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abstract = "OBJECTIVE: To evaluate risks for intraoperative or postoperative packed red blood cell transfusion in women who underwent cesarean delivery. METHODS: This was a 19-university prospective observational study. All primary cesarean deliveries from January 1, 1999, to December 31, 2000, and all repeat cesareans from January 1, 1999, to December 31, 2002, were included. Trained, certified research nurses performed systematic data abstraction. Primary and repeat cesarean deliveries were analyzed separately. Univariable analyses were used to inform multivariable analyses. RESULTS: A total of 23,486 women underwent primary cesarean delivery, of whom 762 (3.2{\%}) were transfused (median 2 units, 25th{\%} to 75th{\%} 2-3 units). A total of 33,683 women underwent primary cesarean delivery, and 735 (2.2{\%}) were transfused (median 2 units, 25th{\%} to 75th{\%} 2-4 units). Among primary cesareans, general anesthesia (odds ratio [OR] 4.2, 95{\%} confidence interval [CI] 3.5-5.0), placenta previa (OR 4.8, CI 3.5-6.5) and severe (hematocrit less than 25{\%}) preoperative anemia (OR 17.0, CI 12.4-23.3) increased the odds of transfusion. Among repeat cesareans, the risk was increased by general anesthesia (OR 7.2, CI 5.9-8.7), a history of five or more prior cesareans (OR 7.6, CI 4.0-14.3), placenta previa (OR 15.9, CI 12.0-21.0), and severe preoperative anemia (OR 19.9, CI 14.5-27.2). CONCLUSION: Overall, the risk of transfusion in association with cesarean is low. However, both severe preoperative maternal anemia and placenta previa are associated with markedly increased risks. The former argues for optimizing maternal antenatal iron status to avoid severe anemia and the latter for careful perioperative planning when previa complicates cesarean.",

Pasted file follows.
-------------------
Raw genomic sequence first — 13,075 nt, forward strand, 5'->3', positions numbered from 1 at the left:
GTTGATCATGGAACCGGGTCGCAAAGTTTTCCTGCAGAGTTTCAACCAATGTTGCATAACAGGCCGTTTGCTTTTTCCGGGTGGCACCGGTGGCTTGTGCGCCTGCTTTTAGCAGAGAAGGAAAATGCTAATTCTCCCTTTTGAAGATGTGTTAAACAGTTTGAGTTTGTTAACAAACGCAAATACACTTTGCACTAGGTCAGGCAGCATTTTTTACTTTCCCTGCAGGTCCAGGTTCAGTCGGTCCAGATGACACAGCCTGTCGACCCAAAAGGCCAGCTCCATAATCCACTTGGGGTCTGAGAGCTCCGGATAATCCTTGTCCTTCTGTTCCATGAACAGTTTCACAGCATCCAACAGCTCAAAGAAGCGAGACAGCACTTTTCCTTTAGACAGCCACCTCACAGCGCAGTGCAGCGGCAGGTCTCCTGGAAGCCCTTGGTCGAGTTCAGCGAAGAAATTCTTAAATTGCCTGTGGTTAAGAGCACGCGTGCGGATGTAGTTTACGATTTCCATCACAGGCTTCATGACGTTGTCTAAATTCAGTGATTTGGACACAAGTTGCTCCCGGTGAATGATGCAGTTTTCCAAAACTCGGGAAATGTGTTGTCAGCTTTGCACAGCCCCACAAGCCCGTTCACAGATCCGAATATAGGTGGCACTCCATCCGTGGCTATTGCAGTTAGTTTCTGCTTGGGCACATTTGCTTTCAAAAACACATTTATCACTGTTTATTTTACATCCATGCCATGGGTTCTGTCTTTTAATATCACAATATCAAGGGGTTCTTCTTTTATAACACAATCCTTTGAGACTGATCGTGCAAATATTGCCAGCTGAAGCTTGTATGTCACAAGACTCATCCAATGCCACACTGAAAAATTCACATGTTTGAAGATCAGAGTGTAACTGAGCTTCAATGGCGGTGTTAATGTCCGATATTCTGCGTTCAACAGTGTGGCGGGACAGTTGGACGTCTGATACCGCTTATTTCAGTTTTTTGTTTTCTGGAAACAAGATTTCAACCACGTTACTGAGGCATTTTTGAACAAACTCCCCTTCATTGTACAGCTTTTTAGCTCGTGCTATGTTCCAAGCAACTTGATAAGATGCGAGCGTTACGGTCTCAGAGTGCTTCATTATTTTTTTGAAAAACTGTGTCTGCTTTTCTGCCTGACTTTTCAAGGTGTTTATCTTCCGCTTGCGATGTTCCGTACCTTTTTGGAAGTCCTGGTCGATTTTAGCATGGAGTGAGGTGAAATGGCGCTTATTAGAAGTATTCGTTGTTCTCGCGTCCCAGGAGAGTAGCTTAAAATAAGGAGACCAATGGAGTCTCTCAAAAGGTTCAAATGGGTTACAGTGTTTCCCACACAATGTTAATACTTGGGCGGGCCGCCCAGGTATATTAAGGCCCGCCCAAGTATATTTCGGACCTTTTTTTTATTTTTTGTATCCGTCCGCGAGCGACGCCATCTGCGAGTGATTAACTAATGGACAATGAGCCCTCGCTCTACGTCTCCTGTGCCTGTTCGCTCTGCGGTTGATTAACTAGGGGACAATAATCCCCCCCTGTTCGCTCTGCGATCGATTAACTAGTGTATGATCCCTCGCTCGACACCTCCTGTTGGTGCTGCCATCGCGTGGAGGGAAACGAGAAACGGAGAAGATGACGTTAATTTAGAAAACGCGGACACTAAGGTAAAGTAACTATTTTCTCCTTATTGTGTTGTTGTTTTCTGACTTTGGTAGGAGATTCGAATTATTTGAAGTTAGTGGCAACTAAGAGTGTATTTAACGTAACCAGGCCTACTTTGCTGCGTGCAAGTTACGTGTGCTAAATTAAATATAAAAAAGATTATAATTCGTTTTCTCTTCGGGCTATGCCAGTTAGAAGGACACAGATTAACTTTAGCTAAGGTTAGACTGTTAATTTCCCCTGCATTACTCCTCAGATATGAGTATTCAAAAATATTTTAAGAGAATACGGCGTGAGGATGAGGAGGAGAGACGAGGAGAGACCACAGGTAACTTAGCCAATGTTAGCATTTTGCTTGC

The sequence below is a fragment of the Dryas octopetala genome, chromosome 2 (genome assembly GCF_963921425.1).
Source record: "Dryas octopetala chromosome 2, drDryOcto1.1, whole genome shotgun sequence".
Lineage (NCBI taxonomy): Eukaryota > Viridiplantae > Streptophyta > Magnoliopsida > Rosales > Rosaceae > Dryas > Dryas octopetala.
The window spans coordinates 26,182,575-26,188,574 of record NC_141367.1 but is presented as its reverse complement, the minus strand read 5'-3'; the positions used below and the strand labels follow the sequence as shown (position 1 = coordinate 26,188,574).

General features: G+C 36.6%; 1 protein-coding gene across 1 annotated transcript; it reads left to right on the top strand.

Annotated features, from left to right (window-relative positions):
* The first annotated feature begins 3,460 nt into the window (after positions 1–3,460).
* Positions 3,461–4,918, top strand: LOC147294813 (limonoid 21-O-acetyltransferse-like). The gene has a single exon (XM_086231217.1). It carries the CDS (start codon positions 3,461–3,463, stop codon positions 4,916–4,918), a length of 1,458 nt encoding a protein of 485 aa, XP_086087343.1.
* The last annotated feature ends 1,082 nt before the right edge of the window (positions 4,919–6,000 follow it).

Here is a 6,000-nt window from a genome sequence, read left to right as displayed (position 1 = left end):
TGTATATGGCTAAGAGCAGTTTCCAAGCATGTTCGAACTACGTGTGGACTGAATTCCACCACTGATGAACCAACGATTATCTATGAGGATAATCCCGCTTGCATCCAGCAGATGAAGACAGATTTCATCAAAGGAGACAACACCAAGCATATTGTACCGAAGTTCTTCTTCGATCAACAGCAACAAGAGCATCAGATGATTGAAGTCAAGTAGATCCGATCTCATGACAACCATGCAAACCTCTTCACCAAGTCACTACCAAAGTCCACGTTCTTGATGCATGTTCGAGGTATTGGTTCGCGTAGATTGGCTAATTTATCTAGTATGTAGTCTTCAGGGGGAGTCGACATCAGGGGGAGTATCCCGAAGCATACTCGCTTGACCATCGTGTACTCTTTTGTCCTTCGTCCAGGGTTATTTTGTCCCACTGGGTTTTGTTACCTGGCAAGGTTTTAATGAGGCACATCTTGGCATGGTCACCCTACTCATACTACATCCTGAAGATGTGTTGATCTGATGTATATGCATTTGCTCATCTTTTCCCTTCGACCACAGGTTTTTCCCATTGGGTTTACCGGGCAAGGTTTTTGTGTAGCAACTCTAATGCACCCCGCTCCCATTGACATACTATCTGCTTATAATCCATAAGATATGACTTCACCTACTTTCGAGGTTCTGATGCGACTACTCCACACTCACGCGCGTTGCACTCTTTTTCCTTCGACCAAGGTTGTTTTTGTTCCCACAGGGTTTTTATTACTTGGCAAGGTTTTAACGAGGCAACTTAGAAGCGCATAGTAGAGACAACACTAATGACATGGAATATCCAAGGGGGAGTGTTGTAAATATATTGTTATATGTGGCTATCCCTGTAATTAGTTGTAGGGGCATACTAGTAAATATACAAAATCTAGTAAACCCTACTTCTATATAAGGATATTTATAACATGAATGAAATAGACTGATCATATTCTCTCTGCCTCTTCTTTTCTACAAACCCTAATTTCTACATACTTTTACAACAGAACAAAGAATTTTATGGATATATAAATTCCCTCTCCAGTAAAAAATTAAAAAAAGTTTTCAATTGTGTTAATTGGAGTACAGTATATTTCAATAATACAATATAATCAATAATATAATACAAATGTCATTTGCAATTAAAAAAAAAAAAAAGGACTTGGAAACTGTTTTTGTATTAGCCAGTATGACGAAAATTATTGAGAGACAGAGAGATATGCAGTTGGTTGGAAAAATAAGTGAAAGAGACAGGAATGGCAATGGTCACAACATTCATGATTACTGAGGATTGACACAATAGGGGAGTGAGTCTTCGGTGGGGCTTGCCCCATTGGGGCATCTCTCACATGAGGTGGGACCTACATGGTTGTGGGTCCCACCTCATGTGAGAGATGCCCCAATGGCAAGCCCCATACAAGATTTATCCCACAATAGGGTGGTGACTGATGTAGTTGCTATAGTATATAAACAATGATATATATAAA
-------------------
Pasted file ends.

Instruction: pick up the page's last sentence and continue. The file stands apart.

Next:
author = "Rouse, {Dwight J.} and Cora MacPherson and Mark Landon and Varner, {Michael W.} and Leveno, {Kenneth J.} and Moawad, {Atef H.} and Spong, {Catherine Y.} and Caritis, {Steve N.} and Meis, {Paul J.} and Wapner, {Ronald J.} and Yoram Sorokin and Menachem Miodovnik and Marshall Carpenter and Peaceman, {Alan M.} and O'Sullivan, {Mary Jo} and Sibai, {Baha M.} and Oded Langer and Thorp, {John M.} and Ramin, {Susan M.} and Mercer, {Brian M.}",
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T1 - Blood transfusion and cesarean delivery

AU - Rouse, Dwight J.

AU - MacPherson, Cora

AU - Landon, Mark

AU - Varner, Michael W.

AU - Leveno, Kenneth J.

AU - Moawad, Atef H.

AU - Spong, Catherine Y.

AU - Caritis, Steve N.

AU - Meis, Paul J.

AU - Wapner, Ronald J.

AU - Sorokin, Yoram

AU - Miodovnik, Menachem

AU - Carpenter, Marshall

AU - Peaceman, Alan M.

AU - O'Sullivan, Mary Jo

AU - Sibai, Baha M.